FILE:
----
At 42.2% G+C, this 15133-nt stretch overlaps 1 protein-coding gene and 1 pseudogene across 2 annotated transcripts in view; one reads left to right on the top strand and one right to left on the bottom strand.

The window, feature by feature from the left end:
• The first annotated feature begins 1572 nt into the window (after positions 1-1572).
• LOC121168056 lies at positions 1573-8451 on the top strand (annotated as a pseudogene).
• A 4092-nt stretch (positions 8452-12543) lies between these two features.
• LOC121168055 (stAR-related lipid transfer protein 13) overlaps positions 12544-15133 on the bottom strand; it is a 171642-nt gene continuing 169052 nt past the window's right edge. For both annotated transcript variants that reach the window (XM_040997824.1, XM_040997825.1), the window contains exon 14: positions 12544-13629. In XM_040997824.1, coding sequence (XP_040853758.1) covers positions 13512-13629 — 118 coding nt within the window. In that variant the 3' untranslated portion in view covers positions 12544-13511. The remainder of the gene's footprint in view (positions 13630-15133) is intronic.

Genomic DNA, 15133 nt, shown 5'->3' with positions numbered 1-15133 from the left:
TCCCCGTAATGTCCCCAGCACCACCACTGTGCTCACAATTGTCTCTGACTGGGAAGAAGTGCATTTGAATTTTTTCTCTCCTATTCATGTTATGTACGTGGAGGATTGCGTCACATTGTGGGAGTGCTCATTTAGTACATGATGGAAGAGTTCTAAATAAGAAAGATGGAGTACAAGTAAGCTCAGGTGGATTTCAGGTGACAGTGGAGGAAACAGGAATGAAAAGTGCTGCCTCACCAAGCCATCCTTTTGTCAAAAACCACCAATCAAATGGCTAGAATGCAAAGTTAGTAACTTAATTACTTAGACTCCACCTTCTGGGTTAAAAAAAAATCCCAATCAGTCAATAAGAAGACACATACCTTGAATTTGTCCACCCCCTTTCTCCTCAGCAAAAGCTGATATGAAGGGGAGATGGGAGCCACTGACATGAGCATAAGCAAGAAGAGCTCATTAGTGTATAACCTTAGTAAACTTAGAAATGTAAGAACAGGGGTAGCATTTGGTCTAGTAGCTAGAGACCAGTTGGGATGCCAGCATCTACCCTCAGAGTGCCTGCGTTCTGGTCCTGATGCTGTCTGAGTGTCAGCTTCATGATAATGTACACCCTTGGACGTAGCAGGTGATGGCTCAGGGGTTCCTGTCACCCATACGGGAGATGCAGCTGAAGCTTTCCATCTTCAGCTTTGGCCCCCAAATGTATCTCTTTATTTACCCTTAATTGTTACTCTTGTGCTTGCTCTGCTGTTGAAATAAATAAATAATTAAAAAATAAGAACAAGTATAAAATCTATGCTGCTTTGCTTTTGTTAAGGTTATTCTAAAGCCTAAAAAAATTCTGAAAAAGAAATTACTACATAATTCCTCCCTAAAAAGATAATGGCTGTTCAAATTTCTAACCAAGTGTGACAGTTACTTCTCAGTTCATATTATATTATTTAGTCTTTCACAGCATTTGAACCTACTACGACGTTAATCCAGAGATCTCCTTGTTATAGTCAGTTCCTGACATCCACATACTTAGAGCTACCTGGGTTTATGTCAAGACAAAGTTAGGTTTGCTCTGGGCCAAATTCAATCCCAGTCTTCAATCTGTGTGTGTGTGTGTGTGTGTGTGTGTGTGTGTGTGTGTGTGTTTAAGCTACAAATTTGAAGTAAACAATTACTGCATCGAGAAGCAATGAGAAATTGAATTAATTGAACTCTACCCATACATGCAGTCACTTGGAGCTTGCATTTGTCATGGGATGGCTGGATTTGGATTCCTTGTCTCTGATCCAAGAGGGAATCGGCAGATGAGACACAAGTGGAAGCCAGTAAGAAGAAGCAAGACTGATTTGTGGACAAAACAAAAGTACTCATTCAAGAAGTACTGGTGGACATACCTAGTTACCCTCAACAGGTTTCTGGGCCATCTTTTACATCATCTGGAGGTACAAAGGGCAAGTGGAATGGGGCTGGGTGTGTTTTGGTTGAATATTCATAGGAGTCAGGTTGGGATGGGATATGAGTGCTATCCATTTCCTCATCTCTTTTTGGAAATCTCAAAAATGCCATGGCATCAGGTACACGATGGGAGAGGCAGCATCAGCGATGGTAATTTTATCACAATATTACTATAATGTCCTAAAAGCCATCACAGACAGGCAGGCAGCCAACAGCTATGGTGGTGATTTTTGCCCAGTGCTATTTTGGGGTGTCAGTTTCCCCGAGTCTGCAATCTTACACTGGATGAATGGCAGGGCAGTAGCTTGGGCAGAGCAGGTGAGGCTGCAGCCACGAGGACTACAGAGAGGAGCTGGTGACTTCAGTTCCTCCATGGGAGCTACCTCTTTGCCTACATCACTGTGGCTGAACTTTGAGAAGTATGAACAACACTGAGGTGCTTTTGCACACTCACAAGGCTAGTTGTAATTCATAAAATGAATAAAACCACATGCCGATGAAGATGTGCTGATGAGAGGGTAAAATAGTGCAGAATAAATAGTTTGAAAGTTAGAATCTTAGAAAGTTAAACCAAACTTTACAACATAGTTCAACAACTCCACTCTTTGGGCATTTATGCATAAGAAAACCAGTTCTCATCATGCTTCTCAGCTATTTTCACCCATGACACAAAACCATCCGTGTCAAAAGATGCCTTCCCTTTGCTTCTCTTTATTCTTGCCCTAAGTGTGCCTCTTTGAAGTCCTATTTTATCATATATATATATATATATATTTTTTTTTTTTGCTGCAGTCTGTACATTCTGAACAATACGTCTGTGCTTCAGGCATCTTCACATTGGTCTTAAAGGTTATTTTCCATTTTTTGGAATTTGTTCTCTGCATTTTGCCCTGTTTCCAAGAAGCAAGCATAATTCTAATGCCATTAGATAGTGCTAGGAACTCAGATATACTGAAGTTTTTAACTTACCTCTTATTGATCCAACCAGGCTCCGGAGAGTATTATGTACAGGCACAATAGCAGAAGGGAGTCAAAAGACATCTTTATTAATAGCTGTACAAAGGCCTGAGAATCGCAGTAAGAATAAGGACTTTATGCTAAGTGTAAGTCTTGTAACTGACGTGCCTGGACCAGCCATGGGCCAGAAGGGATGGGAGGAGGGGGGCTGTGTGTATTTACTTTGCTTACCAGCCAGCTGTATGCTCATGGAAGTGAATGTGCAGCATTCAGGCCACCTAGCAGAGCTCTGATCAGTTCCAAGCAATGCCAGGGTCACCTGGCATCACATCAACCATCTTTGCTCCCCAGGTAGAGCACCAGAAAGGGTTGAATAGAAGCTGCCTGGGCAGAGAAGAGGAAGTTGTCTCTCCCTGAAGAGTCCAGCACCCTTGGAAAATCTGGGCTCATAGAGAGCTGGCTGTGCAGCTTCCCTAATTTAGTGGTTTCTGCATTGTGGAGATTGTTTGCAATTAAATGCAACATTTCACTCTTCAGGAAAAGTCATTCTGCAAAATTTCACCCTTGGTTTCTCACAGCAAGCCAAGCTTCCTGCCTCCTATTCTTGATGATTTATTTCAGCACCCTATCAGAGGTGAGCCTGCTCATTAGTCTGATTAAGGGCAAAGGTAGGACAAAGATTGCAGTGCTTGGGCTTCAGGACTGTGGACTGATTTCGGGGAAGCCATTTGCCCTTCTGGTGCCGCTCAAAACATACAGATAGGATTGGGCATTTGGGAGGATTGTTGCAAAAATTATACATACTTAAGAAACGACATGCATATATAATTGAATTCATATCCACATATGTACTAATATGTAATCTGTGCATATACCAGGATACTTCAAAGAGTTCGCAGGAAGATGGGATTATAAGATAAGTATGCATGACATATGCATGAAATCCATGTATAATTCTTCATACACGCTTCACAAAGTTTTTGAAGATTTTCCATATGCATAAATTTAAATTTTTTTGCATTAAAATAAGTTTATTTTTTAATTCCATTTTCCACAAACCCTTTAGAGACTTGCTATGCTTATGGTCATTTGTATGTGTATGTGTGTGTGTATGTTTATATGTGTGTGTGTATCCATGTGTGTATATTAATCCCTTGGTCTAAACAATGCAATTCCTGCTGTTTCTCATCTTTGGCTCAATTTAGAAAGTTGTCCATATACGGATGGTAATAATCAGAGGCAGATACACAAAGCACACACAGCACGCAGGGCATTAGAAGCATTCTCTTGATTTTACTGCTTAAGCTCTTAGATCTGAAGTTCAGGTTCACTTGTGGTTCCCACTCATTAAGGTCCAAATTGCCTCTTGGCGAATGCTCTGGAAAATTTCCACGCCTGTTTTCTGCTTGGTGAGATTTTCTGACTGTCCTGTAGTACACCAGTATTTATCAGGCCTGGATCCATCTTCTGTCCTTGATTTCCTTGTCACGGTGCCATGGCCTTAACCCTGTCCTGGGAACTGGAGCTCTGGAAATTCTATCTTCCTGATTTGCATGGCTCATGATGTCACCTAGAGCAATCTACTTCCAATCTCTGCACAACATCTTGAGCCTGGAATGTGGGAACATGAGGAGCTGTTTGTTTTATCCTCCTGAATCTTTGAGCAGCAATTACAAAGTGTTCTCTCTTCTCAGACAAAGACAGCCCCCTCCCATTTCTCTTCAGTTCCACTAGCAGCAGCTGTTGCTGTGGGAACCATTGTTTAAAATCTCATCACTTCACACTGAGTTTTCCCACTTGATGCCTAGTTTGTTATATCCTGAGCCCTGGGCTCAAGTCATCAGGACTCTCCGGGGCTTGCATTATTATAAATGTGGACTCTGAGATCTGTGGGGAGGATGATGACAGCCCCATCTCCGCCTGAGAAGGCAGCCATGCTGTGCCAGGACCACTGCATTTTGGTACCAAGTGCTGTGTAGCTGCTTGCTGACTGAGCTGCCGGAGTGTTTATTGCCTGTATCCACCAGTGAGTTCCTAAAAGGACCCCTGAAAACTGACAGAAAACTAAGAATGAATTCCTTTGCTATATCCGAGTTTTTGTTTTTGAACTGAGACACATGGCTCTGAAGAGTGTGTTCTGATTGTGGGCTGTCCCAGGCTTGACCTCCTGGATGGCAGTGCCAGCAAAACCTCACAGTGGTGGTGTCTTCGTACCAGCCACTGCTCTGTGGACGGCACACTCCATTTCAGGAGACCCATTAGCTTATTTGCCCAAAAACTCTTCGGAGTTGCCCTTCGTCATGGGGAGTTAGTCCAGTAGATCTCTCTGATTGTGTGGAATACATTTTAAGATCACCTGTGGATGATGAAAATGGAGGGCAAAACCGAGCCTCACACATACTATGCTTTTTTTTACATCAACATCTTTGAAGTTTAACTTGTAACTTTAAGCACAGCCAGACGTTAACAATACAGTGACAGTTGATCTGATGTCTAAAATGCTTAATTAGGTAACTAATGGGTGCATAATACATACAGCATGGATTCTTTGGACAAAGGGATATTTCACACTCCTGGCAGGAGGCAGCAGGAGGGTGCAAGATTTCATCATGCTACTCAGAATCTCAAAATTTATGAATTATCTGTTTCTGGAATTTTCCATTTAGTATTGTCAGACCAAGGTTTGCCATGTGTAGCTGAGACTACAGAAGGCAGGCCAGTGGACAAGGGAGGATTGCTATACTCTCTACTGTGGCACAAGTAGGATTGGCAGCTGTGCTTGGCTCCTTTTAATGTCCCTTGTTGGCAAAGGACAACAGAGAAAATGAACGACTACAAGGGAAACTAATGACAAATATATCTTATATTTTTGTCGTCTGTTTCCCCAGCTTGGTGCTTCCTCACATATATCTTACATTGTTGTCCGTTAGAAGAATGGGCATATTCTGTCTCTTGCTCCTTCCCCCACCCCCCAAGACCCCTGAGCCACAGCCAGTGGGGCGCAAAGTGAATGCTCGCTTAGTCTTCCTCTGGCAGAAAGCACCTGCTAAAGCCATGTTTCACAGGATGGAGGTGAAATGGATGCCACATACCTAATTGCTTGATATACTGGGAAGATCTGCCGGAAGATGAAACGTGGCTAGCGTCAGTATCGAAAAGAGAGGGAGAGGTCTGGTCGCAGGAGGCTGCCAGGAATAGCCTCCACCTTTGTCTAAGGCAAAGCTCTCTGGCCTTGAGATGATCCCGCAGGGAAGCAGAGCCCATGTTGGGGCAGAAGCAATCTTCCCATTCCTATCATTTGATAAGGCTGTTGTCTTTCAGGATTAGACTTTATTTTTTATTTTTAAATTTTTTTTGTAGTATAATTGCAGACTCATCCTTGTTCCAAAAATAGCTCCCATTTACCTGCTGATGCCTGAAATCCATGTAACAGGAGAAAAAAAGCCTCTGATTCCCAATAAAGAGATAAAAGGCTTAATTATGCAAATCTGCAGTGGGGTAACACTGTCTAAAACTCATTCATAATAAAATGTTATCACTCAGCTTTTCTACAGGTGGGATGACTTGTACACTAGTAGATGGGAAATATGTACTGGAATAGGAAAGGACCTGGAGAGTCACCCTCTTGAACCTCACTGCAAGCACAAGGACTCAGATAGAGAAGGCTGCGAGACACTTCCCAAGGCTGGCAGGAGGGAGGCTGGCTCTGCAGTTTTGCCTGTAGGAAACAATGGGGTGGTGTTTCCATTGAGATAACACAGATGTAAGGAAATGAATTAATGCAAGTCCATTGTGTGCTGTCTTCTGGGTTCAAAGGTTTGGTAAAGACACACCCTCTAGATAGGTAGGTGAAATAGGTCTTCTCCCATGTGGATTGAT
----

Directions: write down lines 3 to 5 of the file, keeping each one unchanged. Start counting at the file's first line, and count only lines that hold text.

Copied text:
• The first annotated feature begins 1572 nt into the window (after positions 1-1572).
• LOC121168056 lies at positions 1573-8451 on the top strand (annotated as a pseudogene).
• A 4092-nt stretch (positions 8452-12543) lies between these two features.